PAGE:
Hogrän Church consists of a Romanesque tower and a Gothic nave and choir. The tower thus is the oldest part of the church, dating from circa 1200. Attached to it was originally an earlier stone church, also Romanesque in style and erected during the 12th century. During the 14th century, it was however replaced by the presently visible Gothic nave and choir. A few details from this earlier church, such as a few sculpted reliefs and a Romanesque window-frame, have been incorporated in the Gothic church.
The interior of the church is characterised by the broad width of the nave (10 metres). The church contains a number of medieval items. The triumphal cross is one of the oldest wooden sculptures from Gotland, dating from the 12th century. The finely carved doors of the tabernacle are from the early 15th century, and the door of the sacristy is likewise medieval. The baptismal font, probably a work by the craftsman or workshop known as Master Byzantios, is from the late 12th century. Of later date are the altarpiece (1634), the pulpit (1637) and the choir stalls (17th century but with incorporated medieval elements).References:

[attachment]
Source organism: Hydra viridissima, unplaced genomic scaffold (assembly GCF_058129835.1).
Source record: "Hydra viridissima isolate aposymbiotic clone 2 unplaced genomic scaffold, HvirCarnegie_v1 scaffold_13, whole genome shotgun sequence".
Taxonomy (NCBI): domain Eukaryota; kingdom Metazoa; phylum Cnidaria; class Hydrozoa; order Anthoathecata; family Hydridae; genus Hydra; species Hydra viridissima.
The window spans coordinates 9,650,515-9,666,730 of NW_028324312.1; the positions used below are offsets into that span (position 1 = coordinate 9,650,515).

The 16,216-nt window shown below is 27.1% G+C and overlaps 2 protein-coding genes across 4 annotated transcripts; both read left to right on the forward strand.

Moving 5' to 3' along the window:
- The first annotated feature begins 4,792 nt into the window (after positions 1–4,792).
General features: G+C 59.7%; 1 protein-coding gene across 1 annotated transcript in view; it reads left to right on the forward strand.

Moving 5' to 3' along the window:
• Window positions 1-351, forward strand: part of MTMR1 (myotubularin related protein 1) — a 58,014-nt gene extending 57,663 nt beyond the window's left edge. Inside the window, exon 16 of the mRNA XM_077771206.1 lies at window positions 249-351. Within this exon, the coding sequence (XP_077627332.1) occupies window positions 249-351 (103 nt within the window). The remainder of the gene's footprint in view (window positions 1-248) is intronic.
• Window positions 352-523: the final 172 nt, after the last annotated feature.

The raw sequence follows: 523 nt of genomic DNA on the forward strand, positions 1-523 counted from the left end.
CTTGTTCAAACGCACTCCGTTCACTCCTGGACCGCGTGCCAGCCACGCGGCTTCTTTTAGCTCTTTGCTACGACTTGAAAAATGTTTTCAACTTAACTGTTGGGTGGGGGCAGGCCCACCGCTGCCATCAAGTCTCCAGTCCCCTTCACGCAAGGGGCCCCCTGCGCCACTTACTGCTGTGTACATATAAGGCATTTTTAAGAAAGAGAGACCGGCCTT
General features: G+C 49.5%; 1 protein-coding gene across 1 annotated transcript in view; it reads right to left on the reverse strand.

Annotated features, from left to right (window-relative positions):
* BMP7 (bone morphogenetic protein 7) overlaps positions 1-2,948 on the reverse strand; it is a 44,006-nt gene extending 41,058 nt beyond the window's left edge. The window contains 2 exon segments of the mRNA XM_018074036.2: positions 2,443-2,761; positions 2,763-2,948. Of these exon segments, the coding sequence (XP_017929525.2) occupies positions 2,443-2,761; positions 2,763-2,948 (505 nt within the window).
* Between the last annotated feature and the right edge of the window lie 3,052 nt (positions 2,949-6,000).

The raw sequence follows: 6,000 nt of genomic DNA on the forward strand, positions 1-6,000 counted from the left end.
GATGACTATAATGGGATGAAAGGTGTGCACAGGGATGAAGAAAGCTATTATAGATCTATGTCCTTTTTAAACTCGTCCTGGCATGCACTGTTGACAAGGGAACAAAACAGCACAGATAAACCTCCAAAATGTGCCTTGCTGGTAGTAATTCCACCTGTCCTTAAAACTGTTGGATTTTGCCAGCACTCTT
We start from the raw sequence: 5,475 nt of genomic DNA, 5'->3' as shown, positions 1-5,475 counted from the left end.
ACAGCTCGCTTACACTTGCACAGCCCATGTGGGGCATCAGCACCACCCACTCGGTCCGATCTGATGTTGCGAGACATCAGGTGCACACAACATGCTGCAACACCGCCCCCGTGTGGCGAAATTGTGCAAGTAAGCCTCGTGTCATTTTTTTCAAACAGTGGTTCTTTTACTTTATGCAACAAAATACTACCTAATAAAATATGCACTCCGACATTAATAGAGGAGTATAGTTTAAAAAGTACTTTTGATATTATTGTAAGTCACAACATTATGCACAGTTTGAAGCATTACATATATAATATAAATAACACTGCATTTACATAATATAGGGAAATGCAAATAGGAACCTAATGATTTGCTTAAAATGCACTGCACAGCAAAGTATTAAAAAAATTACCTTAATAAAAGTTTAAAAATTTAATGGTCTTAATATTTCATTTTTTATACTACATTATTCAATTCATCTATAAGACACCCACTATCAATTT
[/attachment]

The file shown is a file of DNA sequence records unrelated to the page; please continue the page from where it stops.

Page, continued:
First record of Kastelholma (or Kastelholm) castle is from the year 1388 in the contract of Queen Margaret I of Denmark, where a large portion of the inheritance of Bo Jonsson Grip was given to the queen. The heyday of the castle was in the 15th and 16th centuries when it was administrated by Danish and Swedish kings and stewards of the realms. Kastelhoma was expanded and enhanced several times.
In the end of 16th century castle was owned by the previous queen Catherine Jagellon (Stenbock), an enemy of the King of Sweden Eric XIV. King Eric conquered Kastelholma in 1599 and all defending officers were taken to Turku and executed. The castle was damaged under the siege and it took 30 years to renovate it.
In 1634 Åland was joined with the County of Åbo and Björneborg and Kastelholma lost its administrative status.